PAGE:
In news that should shock exactly no one, being on The Biggest Loser may not be a great way to achieve healthy, lasting weight loss. But it is a great way to pee blood!
Edward Wyatt of The New York Times writes that Ryan Benson, who lost 122 pounds to win The Biggest Loser's first season, has gained the weight back and "thinks he has been shunned by the show because he publicly admitted that he dropped some of the weight by fasting and dehydrating himself to the point that he was urinating blood." Indeed, show officials have tried to keep other former contestants from talking to the press, and trainer Jillian Michaels says, "Contestants can get a little too crazy and they can get too thin. [...] It's just part of the nature of reality TV." However, Dr. Charles Burant of the University of Michigan says "the nature of reality TV" may not be compatible with the nature of, you know, health:
I have had some patients who want to do the same thing, and I counsel them against it. [...] I think the show is so exploitative. They are taking poor people who have severe weight problems whose real focus is trying to win the quarter-million dollars.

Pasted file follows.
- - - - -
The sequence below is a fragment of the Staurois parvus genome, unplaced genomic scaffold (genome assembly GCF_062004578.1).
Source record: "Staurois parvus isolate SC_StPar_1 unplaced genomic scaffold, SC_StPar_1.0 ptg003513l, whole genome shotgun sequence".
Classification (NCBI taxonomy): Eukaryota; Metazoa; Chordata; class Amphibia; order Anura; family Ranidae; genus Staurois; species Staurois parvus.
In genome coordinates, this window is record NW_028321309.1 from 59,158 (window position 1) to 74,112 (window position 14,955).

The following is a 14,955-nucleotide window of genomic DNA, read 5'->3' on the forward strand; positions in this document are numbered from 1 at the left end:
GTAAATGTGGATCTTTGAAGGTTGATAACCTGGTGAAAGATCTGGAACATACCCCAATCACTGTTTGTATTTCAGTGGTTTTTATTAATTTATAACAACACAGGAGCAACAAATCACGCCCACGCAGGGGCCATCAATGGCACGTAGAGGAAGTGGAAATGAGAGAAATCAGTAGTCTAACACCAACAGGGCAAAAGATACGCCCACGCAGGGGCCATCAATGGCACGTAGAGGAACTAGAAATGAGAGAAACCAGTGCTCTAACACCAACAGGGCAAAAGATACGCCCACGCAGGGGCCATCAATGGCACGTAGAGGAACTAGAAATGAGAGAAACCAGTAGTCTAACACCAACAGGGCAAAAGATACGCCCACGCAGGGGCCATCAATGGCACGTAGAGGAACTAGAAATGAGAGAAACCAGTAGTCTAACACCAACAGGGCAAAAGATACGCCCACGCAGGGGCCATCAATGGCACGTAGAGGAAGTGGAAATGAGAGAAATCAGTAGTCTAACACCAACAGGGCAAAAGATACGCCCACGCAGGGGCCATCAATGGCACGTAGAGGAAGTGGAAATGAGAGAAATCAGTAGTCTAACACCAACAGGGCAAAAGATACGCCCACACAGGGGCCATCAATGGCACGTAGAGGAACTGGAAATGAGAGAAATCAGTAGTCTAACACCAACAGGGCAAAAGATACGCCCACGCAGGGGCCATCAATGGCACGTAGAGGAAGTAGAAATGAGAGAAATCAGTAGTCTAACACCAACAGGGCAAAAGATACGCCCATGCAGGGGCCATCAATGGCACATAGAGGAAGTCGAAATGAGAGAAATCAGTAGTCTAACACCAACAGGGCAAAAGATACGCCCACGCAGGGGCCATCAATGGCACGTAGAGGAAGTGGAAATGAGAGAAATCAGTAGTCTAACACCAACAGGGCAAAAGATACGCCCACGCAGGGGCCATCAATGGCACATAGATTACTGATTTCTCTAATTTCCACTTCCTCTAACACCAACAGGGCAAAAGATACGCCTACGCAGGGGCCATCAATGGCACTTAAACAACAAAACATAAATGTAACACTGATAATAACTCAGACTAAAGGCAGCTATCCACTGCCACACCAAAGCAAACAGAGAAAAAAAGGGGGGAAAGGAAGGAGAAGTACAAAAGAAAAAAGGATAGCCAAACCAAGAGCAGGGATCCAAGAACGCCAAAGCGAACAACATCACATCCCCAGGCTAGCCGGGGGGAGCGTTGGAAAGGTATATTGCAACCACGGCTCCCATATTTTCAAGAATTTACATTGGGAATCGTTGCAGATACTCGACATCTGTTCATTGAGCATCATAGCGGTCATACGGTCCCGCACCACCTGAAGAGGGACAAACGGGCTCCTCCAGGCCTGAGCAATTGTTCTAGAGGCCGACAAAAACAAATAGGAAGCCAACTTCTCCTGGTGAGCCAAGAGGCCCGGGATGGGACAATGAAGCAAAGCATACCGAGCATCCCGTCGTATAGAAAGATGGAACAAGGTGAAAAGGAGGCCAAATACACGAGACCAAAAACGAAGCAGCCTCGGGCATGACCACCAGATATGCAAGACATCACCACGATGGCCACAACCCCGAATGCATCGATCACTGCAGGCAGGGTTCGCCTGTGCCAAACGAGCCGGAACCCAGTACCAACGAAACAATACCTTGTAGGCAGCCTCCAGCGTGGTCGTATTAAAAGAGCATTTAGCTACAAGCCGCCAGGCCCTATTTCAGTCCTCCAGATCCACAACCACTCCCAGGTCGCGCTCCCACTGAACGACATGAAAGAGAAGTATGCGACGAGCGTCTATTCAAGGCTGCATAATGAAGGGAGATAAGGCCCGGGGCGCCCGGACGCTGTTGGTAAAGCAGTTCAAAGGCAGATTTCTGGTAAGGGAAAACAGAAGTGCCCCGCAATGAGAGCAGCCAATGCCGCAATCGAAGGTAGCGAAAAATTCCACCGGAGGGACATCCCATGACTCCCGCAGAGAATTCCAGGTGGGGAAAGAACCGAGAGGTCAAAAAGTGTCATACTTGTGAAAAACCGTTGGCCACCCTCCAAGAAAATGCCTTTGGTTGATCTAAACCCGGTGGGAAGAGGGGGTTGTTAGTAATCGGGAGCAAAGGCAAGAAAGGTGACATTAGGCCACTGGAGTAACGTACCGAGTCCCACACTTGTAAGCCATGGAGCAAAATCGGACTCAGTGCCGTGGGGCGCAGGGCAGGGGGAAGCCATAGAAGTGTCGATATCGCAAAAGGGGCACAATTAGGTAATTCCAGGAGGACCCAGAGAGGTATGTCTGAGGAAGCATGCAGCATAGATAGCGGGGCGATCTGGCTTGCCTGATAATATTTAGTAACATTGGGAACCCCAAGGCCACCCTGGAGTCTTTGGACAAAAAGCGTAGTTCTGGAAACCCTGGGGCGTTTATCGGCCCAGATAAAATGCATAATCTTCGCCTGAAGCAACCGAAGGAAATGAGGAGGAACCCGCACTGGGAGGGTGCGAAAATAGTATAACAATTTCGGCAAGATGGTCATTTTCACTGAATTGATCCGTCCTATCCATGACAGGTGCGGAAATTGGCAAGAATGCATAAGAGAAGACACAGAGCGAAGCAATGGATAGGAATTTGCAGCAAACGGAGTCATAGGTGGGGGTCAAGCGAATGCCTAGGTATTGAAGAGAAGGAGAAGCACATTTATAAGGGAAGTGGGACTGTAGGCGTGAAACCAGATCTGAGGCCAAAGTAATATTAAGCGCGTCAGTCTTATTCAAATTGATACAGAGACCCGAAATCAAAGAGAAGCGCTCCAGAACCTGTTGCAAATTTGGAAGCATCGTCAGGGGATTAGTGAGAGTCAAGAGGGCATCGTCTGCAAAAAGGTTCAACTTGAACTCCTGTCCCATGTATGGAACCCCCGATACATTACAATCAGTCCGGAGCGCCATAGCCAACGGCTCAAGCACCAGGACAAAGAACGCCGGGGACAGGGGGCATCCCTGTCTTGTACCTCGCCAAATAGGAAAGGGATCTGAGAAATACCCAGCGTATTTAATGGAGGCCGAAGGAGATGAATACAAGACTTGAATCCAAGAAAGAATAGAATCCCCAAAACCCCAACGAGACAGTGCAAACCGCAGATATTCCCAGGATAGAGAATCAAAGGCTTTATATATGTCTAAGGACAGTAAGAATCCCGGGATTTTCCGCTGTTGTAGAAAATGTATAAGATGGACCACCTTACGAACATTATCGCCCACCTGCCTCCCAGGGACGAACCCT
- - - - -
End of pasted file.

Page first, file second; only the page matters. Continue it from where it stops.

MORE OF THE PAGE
The gimmick of many reality shows is to take something that usually happens slowly — like finding a spouse or losing a large amount of weight — and speed it up for the benefit of the audience. Producers shoehorn whole periods of people's lives into a handful of TV hours, and it's no wonder that they squeeze out a little blood in the process. Gawker's Hamilton Nolan says that rather than watching The Biggest Loser, overweight people should "eat a few hundred calories less than you burn every day; exercise for no more than an hour five days a week, with a sensible mix of interval cardio workouts and basic weight training; lose a couple pounds a week; continue until satisfied." But for a lot of people, it isn't really that simple, and it would be kind of nice to see a TV show that promoted Health At Every Size. Jill at Feministe says, "a real show about health - where in the end there would still be some healthy fat people and some healthy thin people and some healthy in-between people - would make really boring TV," and she may be right. The truth is, what entertains us is rarely what's good for us, and the subtext of Jillian Michaels's statement is that the nature of reality TV is to exploit suffering and pain.